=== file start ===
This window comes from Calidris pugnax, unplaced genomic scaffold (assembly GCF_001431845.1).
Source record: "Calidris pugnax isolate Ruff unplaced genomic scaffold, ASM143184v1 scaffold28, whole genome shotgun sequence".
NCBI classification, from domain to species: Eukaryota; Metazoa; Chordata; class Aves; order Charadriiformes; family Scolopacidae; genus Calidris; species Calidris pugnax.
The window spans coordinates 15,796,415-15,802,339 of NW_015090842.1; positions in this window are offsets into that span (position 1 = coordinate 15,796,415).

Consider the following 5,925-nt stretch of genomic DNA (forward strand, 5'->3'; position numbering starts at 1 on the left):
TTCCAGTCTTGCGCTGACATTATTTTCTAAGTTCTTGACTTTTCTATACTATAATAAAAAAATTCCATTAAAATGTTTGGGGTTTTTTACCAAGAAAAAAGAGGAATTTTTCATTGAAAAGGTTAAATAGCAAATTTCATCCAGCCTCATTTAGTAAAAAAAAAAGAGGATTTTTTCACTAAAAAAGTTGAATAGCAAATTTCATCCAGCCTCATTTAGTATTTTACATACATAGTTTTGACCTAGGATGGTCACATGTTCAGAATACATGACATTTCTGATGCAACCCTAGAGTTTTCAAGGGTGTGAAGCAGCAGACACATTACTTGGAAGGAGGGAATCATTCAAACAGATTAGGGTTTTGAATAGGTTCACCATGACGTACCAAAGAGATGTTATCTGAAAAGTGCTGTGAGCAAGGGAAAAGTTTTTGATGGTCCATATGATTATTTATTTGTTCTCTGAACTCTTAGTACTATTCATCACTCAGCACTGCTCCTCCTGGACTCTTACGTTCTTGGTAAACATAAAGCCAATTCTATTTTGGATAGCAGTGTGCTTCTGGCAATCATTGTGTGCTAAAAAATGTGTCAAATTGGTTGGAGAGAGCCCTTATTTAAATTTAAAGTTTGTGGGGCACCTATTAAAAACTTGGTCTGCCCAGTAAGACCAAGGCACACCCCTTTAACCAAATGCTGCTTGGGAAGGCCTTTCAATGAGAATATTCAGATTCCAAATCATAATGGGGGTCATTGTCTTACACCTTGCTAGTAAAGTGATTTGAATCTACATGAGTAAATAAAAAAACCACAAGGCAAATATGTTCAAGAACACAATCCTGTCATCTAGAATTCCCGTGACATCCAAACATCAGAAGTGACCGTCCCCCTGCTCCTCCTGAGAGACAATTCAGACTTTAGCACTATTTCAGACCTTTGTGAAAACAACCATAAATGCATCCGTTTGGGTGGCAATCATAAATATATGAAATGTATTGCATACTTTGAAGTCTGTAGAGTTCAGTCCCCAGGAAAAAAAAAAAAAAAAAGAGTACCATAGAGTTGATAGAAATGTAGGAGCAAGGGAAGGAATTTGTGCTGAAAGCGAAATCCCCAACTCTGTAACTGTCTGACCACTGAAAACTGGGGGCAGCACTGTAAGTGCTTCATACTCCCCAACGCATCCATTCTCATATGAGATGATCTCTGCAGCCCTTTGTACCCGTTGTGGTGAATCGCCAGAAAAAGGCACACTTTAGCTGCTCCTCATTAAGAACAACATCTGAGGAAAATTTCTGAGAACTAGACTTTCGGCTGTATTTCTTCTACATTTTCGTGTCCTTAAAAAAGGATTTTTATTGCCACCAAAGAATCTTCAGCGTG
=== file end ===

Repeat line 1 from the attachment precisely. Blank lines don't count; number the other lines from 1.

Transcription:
This window comes from Calidris pugnax, unplaced genomic scaffold (assembly GCF_001431845.1).